A better way to classify storms is to base the categories on their actual physical characteristics. There is actually a continuous spectrum of thunderstorm types, but there are four broad categories of storms that will be discussed single cell storms, multicell cluster storms, multicell line storms, and supercell storms.
Single Cell Storm
Single cell thunderstorms have lifetimes of 20-30 minutes. They usually are not strong enough to produce severe weather. A true single cell storm is actually quite rare. Even with separate appearing storms in weak vertical wind shear, the gust front of one cell often triggers the growth of another cell some distance away.
Although most single cell storms are non-severe, some single cell storms may produce brief severe weather events. These storms, called pulse severe storms, tend to form in more unstable environments than the non-severe single cell storm. Pulse severe storms have slightly stronger draft speeds and typically produce marginally severe hail and/or brief microbursts. Brief heavy rainfall and occasional weak tornadoes can also be expected (it should be remembered that any thunderstorm is theoretically capable of producing a tornado). Because single cell storms are poorly organized, and because they seem to occur at random times and locations, it is difficult to forecast exactly when and where severe weather will occur.
Multicell Cluster Storm
The multicell cluster is the most common type of thunderstorm. The multicell cluster consists of a group of cells, moving along as one unit, with each cell in a different phase of the thunderstorm life cycle. As the cluster moves along, each cell takes its turn as the dominant cell in the cluster. New cells tend to form at the upwind (usually western or southwestern) edge of the cluster. Mature cells are usually found at the center of the cluster with dissipating cells at the downwind (usually eastern or northeastern) edge of the cluster.
Although each cell in a multicell cluster lasts only about 20 minutes (as with a single cell storm), the multicell cluster itself may persist for several hours. Multicell clusters are usually more intense than single cell storms but are much weaker than supercell storms. Multicell cluster storms can produce heavy rainfall (especially if a number of cells mature over the same area), downbursts (with wind speeds up to about 80 miles an hour), moderate-sized hail (up to about golfball size), and occasional weak tornadoes. Severe weather will tend to occur where updrafts and downdrafts are close to each other (i.e., near the updraft- downdraft interface (UDI) associated with mature cells).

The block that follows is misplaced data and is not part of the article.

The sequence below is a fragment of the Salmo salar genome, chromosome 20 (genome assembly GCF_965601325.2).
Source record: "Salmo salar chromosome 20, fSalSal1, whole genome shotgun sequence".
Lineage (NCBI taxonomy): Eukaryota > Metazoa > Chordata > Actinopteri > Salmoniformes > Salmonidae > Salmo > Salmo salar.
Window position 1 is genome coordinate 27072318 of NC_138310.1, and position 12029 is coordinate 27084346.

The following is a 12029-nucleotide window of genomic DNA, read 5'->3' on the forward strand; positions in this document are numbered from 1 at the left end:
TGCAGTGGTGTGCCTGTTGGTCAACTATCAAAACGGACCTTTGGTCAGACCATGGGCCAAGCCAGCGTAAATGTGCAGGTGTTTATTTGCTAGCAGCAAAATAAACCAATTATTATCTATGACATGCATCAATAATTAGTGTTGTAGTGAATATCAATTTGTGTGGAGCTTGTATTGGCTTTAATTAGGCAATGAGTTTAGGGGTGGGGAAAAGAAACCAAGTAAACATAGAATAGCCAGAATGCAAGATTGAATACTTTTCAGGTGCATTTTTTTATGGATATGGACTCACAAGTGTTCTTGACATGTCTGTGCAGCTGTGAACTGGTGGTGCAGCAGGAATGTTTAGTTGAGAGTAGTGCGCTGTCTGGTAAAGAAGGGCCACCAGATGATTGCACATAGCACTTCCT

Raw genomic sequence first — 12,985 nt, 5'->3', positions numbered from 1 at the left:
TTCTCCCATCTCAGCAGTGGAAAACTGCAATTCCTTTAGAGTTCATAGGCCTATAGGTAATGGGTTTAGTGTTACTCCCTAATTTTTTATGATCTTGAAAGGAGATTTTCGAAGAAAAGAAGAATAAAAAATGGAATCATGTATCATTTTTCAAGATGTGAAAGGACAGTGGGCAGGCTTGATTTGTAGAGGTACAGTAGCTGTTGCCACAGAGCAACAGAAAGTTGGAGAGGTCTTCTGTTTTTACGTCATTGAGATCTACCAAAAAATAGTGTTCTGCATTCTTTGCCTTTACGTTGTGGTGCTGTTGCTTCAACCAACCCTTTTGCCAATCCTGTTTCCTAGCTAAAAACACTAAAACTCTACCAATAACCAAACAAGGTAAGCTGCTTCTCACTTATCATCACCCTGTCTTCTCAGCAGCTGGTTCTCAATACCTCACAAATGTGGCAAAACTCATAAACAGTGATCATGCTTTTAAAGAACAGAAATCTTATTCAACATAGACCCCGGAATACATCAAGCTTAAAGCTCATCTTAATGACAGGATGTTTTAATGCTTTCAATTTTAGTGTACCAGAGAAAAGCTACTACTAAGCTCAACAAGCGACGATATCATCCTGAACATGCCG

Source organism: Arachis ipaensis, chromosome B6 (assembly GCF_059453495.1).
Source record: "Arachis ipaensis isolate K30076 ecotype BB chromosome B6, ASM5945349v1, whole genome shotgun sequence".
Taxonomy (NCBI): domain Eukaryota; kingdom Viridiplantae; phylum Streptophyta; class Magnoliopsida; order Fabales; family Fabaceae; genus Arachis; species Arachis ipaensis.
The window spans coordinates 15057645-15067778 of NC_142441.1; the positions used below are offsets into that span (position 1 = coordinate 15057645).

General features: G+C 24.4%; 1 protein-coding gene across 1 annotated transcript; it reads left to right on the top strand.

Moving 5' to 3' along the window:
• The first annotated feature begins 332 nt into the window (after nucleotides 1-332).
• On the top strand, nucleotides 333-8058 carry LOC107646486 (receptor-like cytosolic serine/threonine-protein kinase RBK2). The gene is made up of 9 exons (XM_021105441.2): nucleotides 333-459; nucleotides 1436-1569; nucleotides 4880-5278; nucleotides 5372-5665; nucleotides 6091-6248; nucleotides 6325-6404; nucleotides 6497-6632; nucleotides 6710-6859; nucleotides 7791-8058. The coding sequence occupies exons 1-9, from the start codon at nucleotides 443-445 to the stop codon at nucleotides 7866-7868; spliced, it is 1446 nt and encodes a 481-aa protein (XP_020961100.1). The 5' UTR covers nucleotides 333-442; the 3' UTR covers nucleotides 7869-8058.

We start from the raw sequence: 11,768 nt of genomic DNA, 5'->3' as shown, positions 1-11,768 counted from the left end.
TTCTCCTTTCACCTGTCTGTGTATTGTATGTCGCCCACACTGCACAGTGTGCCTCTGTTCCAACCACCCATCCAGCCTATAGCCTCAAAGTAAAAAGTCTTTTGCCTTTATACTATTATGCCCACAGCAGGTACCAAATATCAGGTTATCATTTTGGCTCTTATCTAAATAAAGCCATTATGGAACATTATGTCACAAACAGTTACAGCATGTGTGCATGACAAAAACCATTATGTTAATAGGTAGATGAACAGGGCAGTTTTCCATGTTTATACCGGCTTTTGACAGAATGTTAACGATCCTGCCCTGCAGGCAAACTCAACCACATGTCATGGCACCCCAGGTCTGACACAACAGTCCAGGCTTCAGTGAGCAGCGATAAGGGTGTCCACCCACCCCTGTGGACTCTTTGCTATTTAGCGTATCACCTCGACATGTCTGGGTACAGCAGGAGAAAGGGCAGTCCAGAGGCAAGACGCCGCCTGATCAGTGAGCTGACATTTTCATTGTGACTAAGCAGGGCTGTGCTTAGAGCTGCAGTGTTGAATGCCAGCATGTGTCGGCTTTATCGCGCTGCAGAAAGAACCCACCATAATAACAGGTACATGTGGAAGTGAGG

Multicell Line Storm
The multicell line storm (or "squall line," as it is more commonly called) consists of a long line of storms with a continuous, well-developed gust front at the leading edge of the line. The line of storms can be solid, or there can be gaps and breaks in the line. As the gust front moves forward, the cold outflow forces warrn unstable air into the updraft usually at the leading (eastern) edge of the storm, with the heaviest rain and largest hail just behind (to the west of) the updraft. Lighter rain, associated with older cells, often covers a large area behind the active leading edge of the squall line.
Squall lines can produce hail up to about golf ball size, heavy rainfall and weak tornadoes, but they are best known as prolific downburst producers. Occasionally, an extremely strong downburst will accelerate a portion of the squall line ahead of the rest of the line. This produces what is called a bow echo. Bow echoes are easily detected on radar but are difficult (or impossible) to observe visually.
As with multicell cluster storms, squall lines usually produce severe weather near the UDI. Recall that this is near the leading (eastern) edge of the storm. If tornadoes are associated with a squall line, they will usually develop in cells that are just north of a break in the line or in the line's southemmost cell (sometimes called the "anchor cell"). Cells in these locations tend to behave more like supercells than typical squall line cells.
The supercell is a highly organized thunderstorm. Although supercells are rare, they pose an inordinately high threat to life and property. Like the single cell storm, the supercell consists of one main updraft. However, the updraft in a supercell is extremely strong, reaching estimated speeds of 150- 175 miles an hour. The main characteristic which sets the supercell apart from the other thunderstorms we have discussed is the element of rotation. The rotating updraft of a supercell, called a mesocyclone helps the supercell to produce extreme severe weather events, such as giant hail (more than 2 inches in diameter), strong downbursts of 80 miles an hour or more, and strong to violent tornadoes.
Recall that the supercell environment is characterized by high instability, strong winds in the mid and upper atmosphere, and veering of the wind with height in the lowest mile or so. This environment is a contributing factor to the supercell's organization. As precipitation is produced in the updraft, the strong upper level winds literally blow the precipitation downwind. Relatively little precipitation falls back down through the updraft, so the storm can survive for long periods of time with only minor variations in strength. As mentioned earlier, the veering winds with height assist the mesocyclone formation within the supercell.
The leading edge of a supercell's precipitation area is characterized by light rain. Heavier rain falls closer to the updraft with torrential rain and/ or large hail immediately north and east of the main updraft. The area near the main updraft (typically towards the rear of the storm) is the preferred area of severe weather formation.
Last Modified: Mon June 29, 1998